Powers Fasterners Inc. of Brewster, NY is being charged with a single count of involuntary manslaughter in the death of a 38-year-old Boston woman. Massachusetts Attorney General Martha Coakley announced the handing up of charges this afternoon. A grand jury handed up these charges today.
Milena Del Valle was killed in July 2006 with a portion of Boston’s Big Dig Interstate-90 connector tunnel ceiling collapsed and crushed the car she was riding in with her husband.
Powers Fasteners provided the epoxy used to secure the bolts to suspend the tunnel roof ceiling.
According to the Boston Globe, the NTSB issued a safety recommendation to the company last week, calling for it to revise the packaging on its fast-drying epoxy to state explicitly that it was approved for "short-term loads" only, not long-term loads.
Last month the NTSB determined the probable cause of the July 10, 2006 ceiling collapse in the D Street portal of the I-90 connector tunnel in Boston was the use of an epoxy anchor adhesive with poor creep resistance – the epoxy formulation was not capable of sustaining long-term loads. The report released after the hours-long hearing in July said over time the epoxy deformed and fractured until several ceiling support anchors pulled free and allowed a portion of the ceiling to collapse. The use of the inappropriate epoxy formulation resulted from the failure of the contractors to identify potential creep in the anchor adhesive as a critical long-term failure mode and to account for possible anchor creep in the design, specifications and approval process for the epoxy anchors used in the tunnel.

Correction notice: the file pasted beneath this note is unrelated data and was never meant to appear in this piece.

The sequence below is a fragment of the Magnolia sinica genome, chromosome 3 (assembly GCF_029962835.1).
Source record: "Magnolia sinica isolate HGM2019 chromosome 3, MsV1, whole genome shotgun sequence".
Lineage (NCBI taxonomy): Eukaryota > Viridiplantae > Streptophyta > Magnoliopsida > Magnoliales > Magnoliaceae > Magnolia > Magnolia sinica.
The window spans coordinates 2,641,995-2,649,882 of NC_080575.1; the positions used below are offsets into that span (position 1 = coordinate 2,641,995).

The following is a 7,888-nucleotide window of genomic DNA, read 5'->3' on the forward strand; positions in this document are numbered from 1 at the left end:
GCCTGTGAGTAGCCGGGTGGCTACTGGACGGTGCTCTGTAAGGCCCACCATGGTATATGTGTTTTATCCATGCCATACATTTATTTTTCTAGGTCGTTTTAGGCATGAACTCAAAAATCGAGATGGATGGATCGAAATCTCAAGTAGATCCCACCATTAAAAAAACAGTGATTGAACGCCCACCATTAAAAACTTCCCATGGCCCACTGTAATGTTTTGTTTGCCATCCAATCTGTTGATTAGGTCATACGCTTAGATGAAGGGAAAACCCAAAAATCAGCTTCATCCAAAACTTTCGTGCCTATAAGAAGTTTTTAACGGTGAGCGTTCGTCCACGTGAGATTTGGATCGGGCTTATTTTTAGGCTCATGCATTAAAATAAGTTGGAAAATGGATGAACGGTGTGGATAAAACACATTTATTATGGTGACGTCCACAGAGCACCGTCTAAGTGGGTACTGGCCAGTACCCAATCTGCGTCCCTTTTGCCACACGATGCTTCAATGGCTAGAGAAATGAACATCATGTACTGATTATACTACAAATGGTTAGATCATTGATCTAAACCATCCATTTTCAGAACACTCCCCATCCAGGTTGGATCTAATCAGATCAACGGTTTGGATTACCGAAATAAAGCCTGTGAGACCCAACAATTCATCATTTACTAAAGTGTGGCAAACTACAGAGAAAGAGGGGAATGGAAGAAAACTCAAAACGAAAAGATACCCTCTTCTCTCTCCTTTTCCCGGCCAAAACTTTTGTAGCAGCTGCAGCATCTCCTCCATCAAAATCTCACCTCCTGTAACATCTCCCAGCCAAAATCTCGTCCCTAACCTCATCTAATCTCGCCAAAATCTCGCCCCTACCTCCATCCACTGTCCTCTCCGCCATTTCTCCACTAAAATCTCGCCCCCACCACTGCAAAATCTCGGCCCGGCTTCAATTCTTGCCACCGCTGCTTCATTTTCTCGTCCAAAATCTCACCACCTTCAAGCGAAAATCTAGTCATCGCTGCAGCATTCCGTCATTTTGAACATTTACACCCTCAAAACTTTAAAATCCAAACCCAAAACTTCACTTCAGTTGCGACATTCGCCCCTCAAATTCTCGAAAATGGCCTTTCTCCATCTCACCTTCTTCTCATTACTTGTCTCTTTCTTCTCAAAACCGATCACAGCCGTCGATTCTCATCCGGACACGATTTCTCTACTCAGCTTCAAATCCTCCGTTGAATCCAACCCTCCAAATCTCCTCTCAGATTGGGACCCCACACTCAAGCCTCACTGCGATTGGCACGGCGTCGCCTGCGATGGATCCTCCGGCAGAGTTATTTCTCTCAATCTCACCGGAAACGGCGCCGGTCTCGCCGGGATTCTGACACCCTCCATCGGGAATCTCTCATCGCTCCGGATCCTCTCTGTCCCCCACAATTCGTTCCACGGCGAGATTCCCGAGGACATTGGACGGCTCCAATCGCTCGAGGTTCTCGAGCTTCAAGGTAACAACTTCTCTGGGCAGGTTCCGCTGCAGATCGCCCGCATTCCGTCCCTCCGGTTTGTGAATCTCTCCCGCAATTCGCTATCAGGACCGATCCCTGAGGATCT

Bruce Magladry, director of the NTSB’s Office of Highway Safety said the epoxy used for the ceiling panels had “exceptionally poor” resistance to such creeping.
The inappropriate formulation also resulted from a general lack of understanding and knowledge in the construction community about creep in adhesive anchoring systems, according to the report.
The epoxy formulation used in the ceiling panels in question was a fast-set epoxy, rather than a standard-set epoxy.